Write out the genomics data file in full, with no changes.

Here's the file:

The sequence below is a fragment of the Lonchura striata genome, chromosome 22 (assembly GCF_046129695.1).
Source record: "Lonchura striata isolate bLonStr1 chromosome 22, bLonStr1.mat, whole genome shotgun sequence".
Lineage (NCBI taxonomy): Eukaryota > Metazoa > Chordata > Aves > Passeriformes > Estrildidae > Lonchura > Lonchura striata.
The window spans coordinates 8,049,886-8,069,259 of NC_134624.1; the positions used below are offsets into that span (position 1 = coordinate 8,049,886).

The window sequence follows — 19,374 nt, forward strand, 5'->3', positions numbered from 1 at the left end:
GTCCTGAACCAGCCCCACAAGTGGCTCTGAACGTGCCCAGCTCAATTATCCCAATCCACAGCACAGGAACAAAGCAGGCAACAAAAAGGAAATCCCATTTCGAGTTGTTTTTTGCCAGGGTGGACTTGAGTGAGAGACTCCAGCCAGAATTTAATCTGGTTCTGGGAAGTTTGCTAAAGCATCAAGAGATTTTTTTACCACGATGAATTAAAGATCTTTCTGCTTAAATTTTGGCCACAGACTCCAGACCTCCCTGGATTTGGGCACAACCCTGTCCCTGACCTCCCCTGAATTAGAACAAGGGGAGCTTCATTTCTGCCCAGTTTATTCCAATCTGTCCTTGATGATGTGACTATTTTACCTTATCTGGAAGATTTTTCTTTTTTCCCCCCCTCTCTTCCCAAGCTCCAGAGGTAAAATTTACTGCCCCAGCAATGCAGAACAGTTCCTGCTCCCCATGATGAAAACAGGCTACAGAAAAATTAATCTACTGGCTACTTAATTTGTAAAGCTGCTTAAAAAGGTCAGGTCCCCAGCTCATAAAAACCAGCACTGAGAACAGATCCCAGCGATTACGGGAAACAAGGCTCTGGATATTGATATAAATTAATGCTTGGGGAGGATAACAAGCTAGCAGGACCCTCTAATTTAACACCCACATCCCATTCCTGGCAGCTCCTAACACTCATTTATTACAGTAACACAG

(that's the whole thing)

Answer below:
The sequence below is a fragment of the Lonchura striata genome, chromosome 22 (assembly GCF_046129695.1).
Source record: "Lonchura striata isolate bLonStr1 chromosome 22, bLonStr1.mat, whole genome shotgun sequence".
Lineage (NCBI taxonomy): Eukaryota > Metazoa > Chordata > Aves > Passeriformes > Estrildidae > Lonchura > Lonchura striata.
The window spans coordinates 8,049,886-8,069,259 of NC_134624.1; the positions used below are offsets into that span (position 1 = coordinate 8,049,886).

The window sequence follows — 19,374 nt, forward strand, 5'->3', positions numbered from 1 at the left end:
GTCCTGAACCAGCCCCACAAGTGGCTCTGAACGTGCCCAGCTCAATTATCCCAATCCACAGCACAGGAACAAAGCAGGCAACAAAAAGGAAATCCCATTTCGAGTTGTTTTTTGCCAGGGTGGACTTGAGTGAGAGACTCCAGCCAGAATTTAATCTGGTTCTGGGAAGTTTGCTAAAGCATCAAGAGATTTTTTTACCACGATGAATTAAAGATCTTTCTGCTTAAATTTTGGCCACAGACTCCAGACCTCCCTGGATTTGGGCACAACCCTGTCCCTGACCTCCCCTGAATTAGAACAAGGGGAGCTTCATTTCTGCCCAGTTTATTCCAATCTGTCCTTGATGATGTGACTATTTTACCTTATCTGGAAGATTTTTCTTTTTTCCCCCCCTCTCTTCCCAAGCTCCAGAGGTAAAATTTACTGCCCCAGCAATGCAGAACAGTTCCTGCTCCCCATGATGAAAACAGGCTACAGAAAAATTAATCTACTGGCTACTTAATTTGTAAAGCTGCTTAAAAAGGTCAGGTCCCCAGCTCATAAAAACCAGCACTGAGAACAGATCCCAGCGATTACGGGAAACAAGGCTCTGGATATTGATATAAATTAATGCTTGGGGAGGATAACAAGCTAGCAGGACCCTCTAATTTAACACCCACATCCCATTCCTGGCAGCTCCTAACACTCATTTATTACAGTAACACAG